Subscribing to web push notifications is a matter of one click. No forms, No personal details. Very little friction. The underlying idea is simple - if your visitors find your content valuable, present them with a simple ask - To subscribe to your notifications. They don’t need to necessarily commit - it’s just a click away. Given the notoriety of push notifications, a question that gets asked more than often is, what is the percentage of users who actually subscribe to notifications? The answer usually varies between 3-5%.
For a website with 100K unique monthly visitors, here is how the subscriber growth would look like:
Sounds promising? This is exactly what Pricebaba focused and in less than 18 months have been able to build a push notification subscriber list of over 1Mn.
Solving the Distribution Problem
As your audience starts building you can kick-start engaging them with well-timed personalized notification delivering content that delights them and more importantly, drives repeat traffic to your website. The best part - because you own the audience, you get 100% control on who gets what content.
Web push notifications are like the delivery guys that drop the courier (content) whenever, wherever, and to whoever you want. Web push notifications get an average click rate of 11-12%.
So, update users with what’s new on your blog, breaking news, and what not - all in just a few clicks. Push Notifications now contribute up to 20% of the total traffic for publishers - reducing their overall dependency on Facebook and Google. Also, this incremental traffic directly results in incremental ad revenue. Win. Win.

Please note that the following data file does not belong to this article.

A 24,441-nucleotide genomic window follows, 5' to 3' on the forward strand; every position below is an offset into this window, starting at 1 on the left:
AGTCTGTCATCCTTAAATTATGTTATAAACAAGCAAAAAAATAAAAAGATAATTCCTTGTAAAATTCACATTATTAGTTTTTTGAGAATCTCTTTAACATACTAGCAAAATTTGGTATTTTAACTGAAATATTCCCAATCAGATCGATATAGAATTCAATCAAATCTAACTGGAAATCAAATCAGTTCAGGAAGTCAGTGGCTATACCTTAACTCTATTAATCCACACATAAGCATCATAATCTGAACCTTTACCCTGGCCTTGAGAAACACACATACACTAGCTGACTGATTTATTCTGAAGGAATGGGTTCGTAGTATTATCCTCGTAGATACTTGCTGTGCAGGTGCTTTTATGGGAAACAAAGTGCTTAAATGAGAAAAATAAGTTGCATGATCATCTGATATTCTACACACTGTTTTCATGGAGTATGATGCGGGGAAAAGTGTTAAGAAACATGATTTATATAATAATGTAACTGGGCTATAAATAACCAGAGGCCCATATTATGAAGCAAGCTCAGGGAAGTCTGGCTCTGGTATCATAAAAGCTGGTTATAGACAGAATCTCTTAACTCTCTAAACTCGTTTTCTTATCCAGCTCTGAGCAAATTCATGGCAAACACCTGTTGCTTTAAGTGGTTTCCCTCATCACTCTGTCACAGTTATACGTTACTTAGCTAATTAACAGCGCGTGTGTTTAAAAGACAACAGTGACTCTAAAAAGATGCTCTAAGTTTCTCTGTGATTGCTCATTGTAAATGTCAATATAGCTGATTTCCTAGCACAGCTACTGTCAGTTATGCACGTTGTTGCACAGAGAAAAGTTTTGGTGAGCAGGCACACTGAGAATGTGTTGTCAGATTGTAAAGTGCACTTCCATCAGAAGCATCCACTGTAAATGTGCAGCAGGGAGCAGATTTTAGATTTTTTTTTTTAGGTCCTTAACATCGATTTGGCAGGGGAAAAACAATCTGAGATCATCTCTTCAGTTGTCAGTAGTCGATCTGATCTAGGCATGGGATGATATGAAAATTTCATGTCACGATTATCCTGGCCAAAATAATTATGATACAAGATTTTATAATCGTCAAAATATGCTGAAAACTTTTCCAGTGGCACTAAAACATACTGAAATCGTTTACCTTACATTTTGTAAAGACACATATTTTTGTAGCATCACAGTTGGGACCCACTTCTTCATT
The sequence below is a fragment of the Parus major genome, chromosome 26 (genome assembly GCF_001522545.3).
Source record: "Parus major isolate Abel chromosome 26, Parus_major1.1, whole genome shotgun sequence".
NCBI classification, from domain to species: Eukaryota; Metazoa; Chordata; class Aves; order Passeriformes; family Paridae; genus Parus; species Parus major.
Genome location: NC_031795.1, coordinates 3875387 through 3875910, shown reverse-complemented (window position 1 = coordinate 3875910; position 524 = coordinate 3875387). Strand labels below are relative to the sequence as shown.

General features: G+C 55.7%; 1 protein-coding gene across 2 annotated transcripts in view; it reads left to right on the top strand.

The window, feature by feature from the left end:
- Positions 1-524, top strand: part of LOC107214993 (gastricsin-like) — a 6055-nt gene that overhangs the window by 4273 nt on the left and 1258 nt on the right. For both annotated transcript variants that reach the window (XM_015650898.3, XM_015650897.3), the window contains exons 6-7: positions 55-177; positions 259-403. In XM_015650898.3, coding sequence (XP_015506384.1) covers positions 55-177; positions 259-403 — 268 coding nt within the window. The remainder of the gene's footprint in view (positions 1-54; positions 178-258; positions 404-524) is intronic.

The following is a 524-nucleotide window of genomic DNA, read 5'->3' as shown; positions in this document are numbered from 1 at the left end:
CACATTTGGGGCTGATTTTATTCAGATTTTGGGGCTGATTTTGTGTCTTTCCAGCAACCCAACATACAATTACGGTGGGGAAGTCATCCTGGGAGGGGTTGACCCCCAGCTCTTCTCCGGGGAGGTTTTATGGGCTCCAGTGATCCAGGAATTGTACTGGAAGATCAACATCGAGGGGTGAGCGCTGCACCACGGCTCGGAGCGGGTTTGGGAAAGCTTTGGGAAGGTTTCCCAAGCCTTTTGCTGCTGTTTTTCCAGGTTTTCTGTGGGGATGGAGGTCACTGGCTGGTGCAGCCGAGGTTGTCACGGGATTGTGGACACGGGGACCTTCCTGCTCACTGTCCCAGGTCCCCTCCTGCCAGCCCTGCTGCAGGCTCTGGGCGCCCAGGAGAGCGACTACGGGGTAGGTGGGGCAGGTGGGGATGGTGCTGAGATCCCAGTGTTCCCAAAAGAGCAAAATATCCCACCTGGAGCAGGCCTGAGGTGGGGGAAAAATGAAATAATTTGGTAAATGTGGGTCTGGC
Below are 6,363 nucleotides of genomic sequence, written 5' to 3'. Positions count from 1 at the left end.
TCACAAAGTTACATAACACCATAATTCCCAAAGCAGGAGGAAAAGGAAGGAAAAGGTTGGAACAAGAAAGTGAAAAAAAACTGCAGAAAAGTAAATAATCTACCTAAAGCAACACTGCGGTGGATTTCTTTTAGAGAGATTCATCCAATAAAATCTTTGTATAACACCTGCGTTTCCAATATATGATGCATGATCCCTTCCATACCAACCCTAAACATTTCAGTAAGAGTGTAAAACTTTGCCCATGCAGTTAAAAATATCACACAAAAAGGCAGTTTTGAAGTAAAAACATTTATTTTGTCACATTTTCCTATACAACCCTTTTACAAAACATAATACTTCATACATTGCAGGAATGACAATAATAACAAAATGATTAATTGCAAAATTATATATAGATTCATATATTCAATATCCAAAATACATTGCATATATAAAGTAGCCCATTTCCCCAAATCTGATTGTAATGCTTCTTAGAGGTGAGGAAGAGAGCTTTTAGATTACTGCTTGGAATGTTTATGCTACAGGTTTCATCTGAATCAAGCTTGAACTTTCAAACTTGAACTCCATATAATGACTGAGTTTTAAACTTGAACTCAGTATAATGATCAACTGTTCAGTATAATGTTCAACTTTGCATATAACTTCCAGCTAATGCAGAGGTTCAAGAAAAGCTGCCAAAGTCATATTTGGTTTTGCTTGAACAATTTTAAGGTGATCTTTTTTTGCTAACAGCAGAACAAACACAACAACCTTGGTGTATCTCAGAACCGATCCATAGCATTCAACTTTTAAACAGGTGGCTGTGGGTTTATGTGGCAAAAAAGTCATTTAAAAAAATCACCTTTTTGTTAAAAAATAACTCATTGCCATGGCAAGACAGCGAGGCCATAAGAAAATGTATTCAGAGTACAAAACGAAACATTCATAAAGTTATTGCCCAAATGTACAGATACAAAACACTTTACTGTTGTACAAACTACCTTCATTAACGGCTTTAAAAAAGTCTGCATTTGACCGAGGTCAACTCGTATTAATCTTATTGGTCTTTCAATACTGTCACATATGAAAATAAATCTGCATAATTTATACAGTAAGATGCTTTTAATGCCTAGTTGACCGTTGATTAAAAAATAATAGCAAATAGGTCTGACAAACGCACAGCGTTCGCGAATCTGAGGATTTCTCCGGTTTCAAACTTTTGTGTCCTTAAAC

Google and Facebook fortunately or unfortunately are platforms which publishers have to depend on for traffic generation and monetization. As publishers we need to create long term loyalty driving products with the help of newsletters, notifications, other innovations (At Bloomberg|Quint we have a news service on WhatsApp with over 400k subscribers and drives over 7-8 million PVs a month). For publishers in the long run a loyal audience is the only way to have a larger control over traffic and monetization."
- Ankit Dhadda, Head of Marketing and Product, Bloomberg|Quint
And it doesn't have to be web push notifications alone. There are many channels when leveraged strategically, can help in amplifying the reach of your content. Read this post on content amplification to learn about all the other techniques as well.
How Do Web Push Notifications Operate?
Web push notifications can only be used by websites operating on HTTPS protocols. Currently, these notifications are provided by six browsers:
Chrome Push Notifications: (Notification Delivery Service: Google Cloud Messaging)
Safari Push Notifications: (Notification Delivery Service: Apple Push Notification Service, APNS)